Increased trade school attendance at college fairs and improved guidance counselor relations are great ways to educate students on opportunities in the trades, but it needs to start even earlier. Children see the world around them and assume they can be anything they want—like a truck driver or the dental hygienist who made them feel safe. Young girls can read books like The House That SHE Built, a story about an all-female construction team, and get inspired to pursue a career in the trades. They’re encouraged to be anything they want until the script gets flipped, and four-year college becomes the focal point.
Meeting students where they are will only go so far without top-level advocacy and investment. Unfortunately, according to the Associated General Contractors of America, the federal government only spends $1 on career training for every $6 it puts into college prep.
At the same time, the federal government passed a $550 billion infrastructure bill adding 1.5 million jobs a year for the next ten years. As we face a historic shortage of skilled trades workers, a $1 investment in career training will not close that gap or fill those new positions. Improving enrollment in trade schools takes advocacy and investment on a national level.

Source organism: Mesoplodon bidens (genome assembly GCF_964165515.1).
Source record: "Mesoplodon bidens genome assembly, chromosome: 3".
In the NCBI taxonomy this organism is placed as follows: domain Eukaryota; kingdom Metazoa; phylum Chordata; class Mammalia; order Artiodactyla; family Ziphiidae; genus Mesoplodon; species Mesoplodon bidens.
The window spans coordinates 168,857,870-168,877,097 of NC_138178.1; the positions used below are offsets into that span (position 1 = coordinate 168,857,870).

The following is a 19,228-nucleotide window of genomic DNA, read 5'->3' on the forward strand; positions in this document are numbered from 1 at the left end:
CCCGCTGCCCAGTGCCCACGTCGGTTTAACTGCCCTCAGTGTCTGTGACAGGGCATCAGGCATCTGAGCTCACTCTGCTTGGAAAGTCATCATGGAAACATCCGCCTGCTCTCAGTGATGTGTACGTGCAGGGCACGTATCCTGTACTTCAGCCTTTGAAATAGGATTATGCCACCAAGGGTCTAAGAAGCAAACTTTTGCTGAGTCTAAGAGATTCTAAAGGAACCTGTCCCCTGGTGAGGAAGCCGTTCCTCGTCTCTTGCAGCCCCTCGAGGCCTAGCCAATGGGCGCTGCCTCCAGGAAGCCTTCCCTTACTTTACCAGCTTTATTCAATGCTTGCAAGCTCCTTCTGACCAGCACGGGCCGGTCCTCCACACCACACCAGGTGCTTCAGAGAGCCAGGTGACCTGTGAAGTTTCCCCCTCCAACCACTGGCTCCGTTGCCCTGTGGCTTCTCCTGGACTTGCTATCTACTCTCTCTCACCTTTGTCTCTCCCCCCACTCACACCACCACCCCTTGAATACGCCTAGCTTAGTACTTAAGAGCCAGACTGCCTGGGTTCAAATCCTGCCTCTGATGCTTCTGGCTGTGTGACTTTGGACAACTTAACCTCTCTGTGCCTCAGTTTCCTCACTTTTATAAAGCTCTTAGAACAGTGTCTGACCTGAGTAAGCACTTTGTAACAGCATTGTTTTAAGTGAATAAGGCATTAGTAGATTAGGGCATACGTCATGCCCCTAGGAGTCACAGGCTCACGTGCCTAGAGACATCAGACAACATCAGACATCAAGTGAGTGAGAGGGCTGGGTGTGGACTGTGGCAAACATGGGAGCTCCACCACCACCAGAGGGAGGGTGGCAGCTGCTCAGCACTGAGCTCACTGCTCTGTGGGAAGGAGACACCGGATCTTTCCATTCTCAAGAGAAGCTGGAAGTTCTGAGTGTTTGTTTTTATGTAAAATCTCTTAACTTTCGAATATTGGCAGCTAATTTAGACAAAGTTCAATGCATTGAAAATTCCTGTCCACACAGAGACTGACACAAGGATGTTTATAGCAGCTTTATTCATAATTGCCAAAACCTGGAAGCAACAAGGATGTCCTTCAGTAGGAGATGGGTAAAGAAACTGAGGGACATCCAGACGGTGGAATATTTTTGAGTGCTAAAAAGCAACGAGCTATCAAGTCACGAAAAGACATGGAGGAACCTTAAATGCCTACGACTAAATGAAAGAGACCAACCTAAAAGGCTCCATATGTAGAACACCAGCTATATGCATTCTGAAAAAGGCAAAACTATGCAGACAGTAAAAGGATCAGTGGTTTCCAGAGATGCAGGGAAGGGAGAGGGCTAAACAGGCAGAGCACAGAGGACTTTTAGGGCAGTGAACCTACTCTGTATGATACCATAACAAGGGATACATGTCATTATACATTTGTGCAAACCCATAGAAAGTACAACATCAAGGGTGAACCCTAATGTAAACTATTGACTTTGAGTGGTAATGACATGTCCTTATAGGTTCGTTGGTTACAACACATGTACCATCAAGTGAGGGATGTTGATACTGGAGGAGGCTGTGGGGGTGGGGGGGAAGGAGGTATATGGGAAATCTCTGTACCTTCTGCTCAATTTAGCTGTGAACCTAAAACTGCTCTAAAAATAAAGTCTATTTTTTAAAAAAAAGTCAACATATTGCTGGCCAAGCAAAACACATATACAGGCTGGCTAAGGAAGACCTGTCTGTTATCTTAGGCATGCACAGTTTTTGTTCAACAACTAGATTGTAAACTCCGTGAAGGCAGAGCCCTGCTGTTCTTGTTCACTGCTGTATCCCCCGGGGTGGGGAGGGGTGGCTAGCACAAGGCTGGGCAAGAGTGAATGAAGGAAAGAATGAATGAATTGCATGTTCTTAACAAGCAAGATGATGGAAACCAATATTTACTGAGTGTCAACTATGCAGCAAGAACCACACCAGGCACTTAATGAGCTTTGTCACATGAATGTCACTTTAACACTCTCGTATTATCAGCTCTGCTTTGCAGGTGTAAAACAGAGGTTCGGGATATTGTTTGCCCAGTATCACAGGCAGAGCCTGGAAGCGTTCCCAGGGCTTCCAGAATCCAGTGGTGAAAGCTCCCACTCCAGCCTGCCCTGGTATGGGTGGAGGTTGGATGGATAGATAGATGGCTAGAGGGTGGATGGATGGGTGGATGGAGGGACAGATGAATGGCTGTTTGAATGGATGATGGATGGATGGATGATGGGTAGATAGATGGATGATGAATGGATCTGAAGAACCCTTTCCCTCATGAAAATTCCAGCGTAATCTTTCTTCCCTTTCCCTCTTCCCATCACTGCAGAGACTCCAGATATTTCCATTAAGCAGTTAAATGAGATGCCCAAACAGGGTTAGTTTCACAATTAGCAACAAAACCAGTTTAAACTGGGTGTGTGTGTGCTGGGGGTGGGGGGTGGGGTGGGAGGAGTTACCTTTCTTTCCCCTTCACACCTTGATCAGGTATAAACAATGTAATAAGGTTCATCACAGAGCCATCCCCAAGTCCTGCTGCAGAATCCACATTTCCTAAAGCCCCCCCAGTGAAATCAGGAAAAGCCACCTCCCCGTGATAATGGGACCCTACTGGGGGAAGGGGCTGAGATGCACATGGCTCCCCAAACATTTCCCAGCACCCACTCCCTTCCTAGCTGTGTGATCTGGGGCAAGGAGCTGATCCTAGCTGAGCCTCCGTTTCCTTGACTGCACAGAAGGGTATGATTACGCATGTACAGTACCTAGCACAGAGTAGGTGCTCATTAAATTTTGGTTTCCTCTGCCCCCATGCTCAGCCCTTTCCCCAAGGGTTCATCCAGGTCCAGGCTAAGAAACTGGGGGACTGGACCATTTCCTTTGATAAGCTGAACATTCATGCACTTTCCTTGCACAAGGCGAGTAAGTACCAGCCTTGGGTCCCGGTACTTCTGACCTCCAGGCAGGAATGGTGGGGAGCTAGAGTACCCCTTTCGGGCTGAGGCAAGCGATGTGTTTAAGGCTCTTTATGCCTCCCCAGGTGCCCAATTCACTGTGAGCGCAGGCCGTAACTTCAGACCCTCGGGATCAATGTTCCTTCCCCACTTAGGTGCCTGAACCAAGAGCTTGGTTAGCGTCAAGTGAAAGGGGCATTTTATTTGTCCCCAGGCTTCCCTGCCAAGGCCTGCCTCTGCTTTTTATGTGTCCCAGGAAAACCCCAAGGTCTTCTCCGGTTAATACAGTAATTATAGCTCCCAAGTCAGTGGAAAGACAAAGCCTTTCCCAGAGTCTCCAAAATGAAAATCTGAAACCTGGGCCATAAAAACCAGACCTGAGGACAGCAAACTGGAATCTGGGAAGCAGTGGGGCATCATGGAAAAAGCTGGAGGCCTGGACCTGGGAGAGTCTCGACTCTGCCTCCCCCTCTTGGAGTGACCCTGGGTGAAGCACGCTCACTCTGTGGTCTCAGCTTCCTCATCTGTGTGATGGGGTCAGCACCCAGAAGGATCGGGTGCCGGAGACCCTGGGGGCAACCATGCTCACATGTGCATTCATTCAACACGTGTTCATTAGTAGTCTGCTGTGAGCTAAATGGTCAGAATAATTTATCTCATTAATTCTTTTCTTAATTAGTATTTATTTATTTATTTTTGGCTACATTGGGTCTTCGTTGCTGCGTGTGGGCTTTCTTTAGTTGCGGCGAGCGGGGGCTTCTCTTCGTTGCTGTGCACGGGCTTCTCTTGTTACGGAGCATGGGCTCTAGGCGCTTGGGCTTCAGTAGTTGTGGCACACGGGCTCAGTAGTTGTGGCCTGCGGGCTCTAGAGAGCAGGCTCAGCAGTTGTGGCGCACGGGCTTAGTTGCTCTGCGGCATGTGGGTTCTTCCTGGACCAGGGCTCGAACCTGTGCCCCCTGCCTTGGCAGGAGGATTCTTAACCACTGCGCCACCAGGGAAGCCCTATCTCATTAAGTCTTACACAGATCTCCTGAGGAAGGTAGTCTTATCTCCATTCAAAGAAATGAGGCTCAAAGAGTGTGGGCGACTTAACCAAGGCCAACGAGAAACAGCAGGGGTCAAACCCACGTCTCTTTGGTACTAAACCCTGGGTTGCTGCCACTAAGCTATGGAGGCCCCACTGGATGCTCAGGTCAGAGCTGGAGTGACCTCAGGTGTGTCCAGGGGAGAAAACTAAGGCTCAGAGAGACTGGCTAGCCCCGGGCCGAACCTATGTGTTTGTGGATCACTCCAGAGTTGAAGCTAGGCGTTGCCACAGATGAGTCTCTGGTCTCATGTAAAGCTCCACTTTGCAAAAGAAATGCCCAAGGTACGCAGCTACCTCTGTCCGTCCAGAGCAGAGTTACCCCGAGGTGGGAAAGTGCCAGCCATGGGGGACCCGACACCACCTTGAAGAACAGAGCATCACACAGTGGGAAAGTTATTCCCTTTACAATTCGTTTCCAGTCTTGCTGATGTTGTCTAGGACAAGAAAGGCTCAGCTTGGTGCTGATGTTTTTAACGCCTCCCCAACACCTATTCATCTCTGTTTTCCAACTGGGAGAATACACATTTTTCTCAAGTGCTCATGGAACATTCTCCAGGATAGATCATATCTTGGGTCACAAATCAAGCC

Fortunately, trade school advocacy groups are fighting the good fight and making up for the minimal investment in career training. Mike Rowe of Discovery Channel’s Dirty Jobs speaks on the importance of the trades by highlighting tradesmen and women—and has for years. His foundation, Mike Rowe WeWorks, takes the advocacy further and offers scholarships to students pursuing the trades. The Imagine America Foundation has advocated for career education since 1982, offering scholarships, instructor training, sector research, and more. On the policy side, Career Education Colleges and Universities and local advocacy groups push for federal investment—like advocating against for-profit exclusions from Pell Grant increases.
Improving enrollment in career education programs only goes so far if schools don’t have the tools they need to succeed.